The internet is filled with “financial advice,” but here’s a secret: 99% of it isn’t worth the time it takes you to read or watch it.
Why? Because most of it is just so-called “experts” telling you what works for them, and not what actually applies in your own life.
Something similar happens in golf all the time. Ben Hogan’s “Five Lessons” is one of the best-selling golf instruction books of all time, but there’s an untold story. Hogan had a nasty hook. His five lessons are all about how Hogan overcame his hook, not how the reader could improve their own golf swing. He taught you to golf like him, not golf like you.
Finding your financial swing is about building a mental framework for how you can approach money in order to build wealth, obtain financial security, and lead a more fulfilling life.
Here are the nine tips to help you find your own financial swing:
1. Play your own course.
We all have different financial circumstances at different points in life. Know what the hole you’re playing demands, build a strategy within your comfort zone, and execute each decision accordingly.
2. The ultimate goal of money isn’t more money.
Money is a means to an end, not the end itself. Define your goal, whether it’s becoming debt-free or financially independent, and direct your time, energy, and talents towards earning money to achieve that goal.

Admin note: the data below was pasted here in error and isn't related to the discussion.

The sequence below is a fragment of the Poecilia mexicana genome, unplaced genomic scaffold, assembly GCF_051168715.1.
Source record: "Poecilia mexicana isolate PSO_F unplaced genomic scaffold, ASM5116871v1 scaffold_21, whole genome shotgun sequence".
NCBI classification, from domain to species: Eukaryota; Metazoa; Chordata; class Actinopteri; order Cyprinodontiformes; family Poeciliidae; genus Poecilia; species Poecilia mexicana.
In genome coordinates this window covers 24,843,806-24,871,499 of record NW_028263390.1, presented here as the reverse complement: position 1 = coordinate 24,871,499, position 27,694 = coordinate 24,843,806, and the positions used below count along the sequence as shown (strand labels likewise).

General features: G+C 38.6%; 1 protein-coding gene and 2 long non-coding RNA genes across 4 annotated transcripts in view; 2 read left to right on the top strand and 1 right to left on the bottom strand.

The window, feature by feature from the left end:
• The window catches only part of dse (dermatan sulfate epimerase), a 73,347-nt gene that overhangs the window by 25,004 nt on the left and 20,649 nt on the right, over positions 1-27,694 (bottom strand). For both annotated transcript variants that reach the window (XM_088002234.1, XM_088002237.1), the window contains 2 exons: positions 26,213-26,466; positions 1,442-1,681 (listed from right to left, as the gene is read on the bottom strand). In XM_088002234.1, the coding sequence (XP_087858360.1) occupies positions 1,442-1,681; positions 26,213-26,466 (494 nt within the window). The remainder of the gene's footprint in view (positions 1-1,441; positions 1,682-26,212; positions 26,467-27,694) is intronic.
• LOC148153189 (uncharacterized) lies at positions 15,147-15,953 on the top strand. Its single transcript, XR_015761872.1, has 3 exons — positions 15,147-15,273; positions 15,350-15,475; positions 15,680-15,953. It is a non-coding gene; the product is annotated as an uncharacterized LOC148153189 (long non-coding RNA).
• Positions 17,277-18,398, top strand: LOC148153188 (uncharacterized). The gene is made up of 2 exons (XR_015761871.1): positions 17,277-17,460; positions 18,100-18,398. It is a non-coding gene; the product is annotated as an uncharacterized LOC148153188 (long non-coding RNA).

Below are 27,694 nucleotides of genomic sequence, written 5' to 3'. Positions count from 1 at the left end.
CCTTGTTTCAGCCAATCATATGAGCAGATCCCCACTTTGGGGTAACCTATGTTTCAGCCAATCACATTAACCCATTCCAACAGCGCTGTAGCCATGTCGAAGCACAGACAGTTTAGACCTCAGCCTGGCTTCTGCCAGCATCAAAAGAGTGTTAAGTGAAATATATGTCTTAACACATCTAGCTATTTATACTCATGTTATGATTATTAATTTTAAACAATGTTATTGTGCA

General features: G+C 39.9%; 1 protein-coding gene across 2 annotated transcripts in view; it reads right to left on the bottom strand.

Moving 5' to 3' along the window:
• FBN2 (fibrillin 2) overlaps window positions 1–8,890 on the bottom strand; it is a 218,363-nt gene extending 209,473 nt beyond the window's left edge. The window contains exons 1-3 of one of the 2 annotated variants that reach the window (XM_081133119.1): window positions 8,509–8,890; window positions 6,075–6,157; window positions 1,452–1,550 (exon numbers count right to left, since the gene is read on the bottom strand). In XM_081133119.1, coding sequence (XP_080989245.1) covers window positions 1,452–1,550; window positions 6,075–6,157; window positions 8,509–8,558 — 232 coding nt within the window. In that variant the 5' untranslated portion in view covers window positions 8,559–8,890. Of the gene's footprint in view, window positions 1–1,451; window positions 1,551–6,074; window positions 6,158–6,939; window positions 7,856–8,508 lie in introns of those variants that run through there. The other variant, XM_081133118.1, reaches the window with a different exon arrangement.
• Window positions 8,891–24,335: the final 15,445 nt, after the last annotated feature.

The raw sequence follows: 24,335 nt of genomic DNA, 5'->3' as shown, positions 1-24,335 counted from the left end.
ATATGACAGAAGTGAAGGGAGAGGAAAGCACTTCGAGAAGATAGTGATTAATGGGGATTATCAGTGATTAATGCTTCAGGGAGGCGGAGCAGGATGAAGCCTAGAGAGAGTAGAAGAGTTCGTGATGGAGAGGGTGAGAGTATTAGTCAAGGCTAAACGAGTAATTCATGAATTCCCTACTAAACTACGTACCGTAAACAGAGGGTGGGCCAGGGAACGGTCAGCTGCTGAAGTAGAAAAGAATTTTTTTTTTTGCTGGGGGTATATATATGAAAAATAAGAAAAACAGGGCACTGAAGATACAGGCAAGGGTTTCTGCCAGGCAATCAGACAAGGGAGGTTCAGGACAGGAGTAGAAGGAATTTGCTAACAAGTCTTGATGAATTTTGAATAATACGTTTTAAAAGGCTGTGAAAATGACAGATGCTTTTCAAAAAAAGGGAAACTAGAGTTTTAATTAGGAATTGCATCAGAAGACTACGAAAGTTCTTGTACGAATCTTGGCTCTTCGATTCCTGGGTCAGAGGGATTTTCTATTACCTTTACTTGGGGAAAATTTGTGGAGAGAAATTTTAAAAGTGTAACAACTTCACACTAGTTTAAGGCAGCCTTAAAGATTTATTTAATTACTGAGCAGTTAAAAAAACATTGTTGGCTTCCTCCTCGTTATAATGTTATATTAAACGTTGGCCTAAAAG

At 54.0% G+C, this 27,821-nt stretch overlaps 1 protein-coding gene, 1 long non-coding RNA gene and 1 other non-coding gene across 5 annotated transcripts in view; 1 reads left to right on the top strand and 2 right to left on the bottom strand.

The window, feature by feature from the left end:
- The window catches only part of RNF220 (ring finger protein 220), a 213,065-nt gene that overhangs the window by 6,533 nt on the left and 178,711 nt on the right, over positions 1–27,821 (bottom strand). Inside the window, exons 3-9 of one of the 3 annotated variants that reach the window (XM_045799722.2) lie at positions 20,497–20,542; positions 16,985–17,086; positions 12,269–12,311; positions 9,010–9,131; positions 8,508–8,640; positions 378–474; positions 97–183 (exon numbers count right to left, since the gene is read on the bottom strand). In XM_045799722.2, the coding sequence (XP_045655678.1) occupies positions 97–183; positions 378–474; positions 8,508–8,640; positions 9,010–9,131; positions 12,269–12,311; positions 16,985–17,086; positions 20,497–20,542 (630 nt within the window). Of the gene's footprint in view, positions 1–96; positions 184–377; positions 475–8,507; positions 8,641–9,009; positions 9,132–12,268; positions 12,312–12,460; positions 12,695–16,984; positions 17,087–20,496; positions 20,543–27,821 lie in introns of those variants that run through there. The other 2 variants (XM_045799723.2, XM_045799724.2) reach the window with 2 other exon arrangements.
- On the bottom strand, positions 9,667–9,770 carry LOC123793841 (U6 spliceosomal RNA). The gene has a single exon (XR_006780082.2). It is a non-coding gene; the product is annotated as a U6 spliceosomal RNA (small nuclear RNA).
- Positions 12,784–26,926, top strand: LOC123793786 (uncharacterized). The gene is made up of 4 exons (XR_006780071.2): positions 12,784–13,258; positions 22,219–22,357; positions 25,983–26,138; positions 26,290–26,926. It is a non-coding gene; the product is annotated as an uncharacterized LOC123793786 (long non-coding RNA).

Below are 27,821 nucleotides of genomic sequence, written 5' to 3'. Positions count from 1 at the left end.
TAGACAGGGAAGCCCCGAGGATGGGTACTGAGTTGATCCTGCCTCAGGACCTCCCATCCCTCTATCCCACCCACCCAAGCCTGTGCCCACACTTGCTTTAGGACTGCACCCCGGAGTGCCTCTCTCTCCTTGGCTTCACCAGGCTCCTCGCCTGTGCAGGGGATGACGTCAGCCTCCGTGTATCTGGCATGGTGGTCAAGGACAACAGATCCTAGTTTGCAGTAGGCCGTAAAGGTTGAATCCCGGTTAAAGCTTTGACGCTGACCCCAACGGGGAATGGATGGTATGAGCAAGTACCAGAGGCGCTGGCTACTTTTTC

3. Value your time.
Your time has value. You trade your time to earn money. You spend some and save the rest. Once you’ve saved enough, you buy your time back. There are two ways to change this equation:
- Save more and spend less.
- Increase the value of your time with practice. Never stop practicing.
4. Accept luck’s influence.
Luck will be an ever-present factor in your life. You can’t control it; you just have to plan for a bad bounce every now and then.
5. Pick the equipment that’s right for your own game, not someone else’s.
Fame, status, luxury cars, and big homes are a part of some folk’s value system. They may or may not be a part of yours. True wealth is aligning your actions with your own values, not someone else’s.
6. Penalty strokes are the silent killers of wealth.
They will compound errors and inflate your score. Pay taxes at the lowest effective rates. Leverage interest to acquire assets or improve future income. Avoid fees at all costs.
7. Good decisions start with evaluating the risks in front of you.
Evaluate risk through three dimensions that are unique to you:
- Risk Tolerance – your psychological appetite for risk
- Risk Capacity – your ability to bounce back from a loss
- Risk Need – your ability to reach your goal without risk
8. Long drives are nice, but wedging and putting are what wins.
Chasing investment returns will often leave you in the woods. Much of your investing success will be dictated by doing the little stuff right.
9. There’s no prize for being first to finish nine holes.
Build a plan to keep you in the game long term and never unnecessarily interrupt compounding.
Your financial swing is unique to you and your financial course.
Each of these tips will mean something unique to everyone. Your financial swing will not look like your neighbors, coworkers, or friends. You’re all playing on your own financial course. Use these tips to master your own green, and enjoy the walk along the way.